On Thursday, November 7, 2019, the Mine Safety and Health Administration (“MSHA”) held the second of five stakeholder meetings to discuss the implementation of the revised Workplace Examination standard for metal/non-metal mines, 30 C.F.R. §§ 56/57.18002 (“Rule”). The meeting focused on discussion of the two provisions from the January 2017 version of the Rule that were reinstated following the D.C. Circuit’s decision on June 11, 2019.
Unanimous decisions from the Federal Mine Safety and Health Commission are rare, but on July 11, 2019, the Commission ruled 5-0 to reverse an Administrative Law Judge’s finding of a fall protection violation in Sims Crane because the ALJ improperly shifted the burden of proof. Vacating the decision before it, the Commission found that the ALJ focused upon Sims’s counterarguments without determining whether the Secretary proved his claims by a preponderance of the evidence. The Commission then held that the Secretary failed to establish that a danger of falling existed as a violation of section 56.15005 requires. It vacated the Secretary’s citation without remand.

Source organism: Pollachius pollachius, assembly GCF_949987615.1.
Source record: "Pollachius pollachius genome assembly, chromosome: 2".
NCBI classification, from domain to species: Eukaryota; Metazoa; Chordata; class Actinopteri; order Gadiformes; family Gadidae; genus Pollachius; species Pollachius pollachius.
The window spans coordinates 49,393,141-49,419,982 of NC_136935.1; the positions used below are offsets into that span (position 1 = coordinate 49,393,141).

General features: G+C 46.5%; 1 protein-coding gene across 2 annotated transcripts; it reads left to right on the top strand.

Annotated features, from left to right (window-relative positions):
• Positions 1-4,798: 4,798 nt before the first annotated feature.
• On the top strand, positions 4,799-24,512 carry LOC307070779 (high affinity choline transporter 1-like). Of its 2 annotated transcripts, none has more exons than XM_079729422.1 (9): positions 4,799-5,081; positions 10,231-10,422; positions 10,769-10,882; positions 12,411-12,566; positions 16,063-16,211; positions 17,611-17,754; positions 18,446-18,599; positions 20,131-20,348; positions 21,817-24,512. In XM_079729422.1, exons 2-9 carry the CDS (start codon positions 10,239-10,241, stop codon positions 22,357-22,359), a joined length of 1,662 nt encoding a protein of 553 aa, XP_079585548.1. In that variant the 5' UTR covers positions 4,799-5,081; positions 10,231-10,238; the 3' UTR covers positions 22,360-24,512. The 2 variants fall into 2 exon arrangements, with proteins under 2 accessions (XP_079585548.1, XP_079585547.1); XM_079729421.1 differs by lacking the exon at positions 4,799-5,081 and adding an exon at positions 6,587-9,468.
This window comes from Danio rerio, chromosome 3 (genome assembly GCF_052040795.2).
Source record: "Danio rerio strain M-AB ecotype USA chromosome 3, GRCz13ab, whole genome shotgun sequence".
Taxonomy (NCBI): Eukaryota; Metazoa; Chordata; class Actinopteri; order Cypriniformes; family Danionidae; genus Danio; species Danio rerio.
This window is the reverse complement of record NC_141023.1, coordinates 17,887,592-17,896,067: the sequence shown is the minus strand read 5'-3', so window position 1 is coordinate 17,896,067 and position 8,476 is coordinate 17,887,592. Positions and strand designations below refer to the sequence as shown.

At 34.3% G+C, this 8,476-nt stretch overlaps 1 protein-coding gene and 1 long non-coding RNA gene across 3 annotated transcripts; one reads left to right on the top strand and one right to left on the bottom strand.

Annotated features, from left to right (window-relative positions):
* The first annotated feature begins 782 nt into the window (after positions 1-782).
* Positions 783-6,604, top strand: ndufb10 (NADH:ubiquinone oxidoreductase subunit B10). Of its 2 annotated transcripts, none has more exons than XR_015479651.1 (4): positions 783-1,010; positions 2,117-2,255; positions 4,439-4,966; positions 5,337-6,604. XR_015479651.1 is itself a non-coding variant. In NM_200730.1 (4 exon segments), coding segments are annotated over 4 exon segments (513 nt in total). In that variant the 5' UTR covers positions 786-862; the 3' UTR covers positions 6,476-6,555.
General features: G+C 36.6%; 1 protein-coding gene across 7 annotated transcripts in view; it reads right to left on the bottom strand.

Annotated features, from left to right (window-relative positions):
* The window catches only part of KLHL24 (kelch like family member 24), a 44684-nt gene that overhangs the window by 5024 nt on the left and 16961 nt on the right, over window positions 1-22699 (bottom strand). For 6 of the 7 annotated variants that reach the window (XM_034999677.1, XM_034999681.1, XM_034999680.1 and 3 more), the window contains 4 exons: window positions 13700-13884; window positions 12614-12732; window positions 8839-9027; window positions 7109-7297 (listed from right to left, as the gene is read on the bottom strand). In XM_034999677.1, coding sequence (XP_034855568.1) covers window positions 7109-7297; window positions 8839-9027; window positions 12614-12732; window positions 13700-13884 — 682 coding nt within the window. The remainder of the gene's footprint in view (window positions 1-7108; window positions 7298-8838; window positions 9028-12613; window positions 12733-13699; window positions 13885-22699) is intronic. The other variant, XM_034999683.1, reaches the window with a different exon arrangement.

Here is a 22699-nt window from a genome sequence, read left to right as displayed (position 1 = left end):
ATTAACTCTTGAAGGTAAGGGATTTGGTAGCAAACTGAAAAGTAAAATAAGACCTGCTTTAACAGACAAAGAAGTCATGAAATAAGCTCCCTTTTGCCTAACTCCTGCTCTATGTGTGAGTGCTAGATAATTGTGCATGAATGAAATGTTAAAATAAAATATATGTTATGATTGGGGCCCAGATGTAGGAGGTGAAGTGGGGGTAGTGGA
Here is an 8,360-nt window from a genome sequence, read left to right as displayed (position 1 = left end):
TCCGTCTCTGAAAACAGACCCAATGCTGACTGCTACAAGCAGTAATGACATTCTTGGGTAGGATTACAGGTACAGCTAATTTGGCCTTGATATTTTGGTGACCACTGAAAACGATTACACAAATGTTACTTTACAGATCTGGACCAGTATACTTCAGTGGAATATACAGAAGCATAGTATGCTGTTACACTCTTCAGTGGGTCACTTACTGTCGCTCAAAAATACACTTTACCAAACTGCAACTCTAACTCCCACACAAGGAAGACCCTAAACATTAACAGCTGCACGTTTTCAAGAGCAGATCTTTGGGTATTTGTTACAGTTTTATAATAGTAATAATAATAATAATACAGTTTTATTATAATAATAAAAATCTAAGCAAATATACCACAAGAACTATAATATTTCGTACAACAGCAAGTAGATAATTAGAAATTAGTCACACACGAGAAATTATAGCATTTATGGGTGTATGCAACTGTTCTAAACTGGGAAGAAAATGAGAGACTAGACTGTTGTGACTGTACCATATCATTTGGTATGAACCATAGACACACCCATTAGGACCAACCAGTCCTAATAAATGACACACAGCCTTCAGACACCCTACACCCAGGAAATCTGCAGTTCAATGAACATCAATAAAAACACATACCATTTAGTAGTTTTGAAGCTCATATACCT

On June 11, 2019, a three-judge panel of the U.S. Court of Appeals for the District of Columbia Circuit issued an opinion vacating the Mine Safety and Health Administration’s (“MSHA”) 2018 rule (“2018 Amendment”) entitled, Examinations of Working Places in Metal and Nonmetal Mines, codified at 30 C.F.R. § 56/57.18002, see 83 Fed. Reg. 15,055 (Apr. 9, 2018). In so doing, the D.C. Circuit ordered the reinstatement of MSHA’s January 23, 2017 version of the rule (“2017 Standard”), which revised the previously existing workplace examination standard at 30 C.F.R. § 56/57.18002.
The Mine Safety and Health Administration (MSHA) has launched a pilot program for Part 100 conferencing in the hopes of reducing the number of contested citations. Under the pilot program, which will run from April 1 – June 30, 2019, MSHA will hold conferences with operators with the understanding that the goal of the conference is to reach a negotiated settlement before the contest process begins. During the conference, the operator and MSHA would negotiate both paper changes and penalty amounts for all citations conferenced. If a resolution is reached, both parties would sign an agreement indicating the terms of the settlement and that the operator agrees not to contest the citations or assessments before the Federal Mine Safety and Health Review Commission (“FMSHRC”). If a settlement is not reached, the operator would retain its contest rights before the FMSHRC. The pilot program applies only to 104(a) citations that are not subject to a special assessment.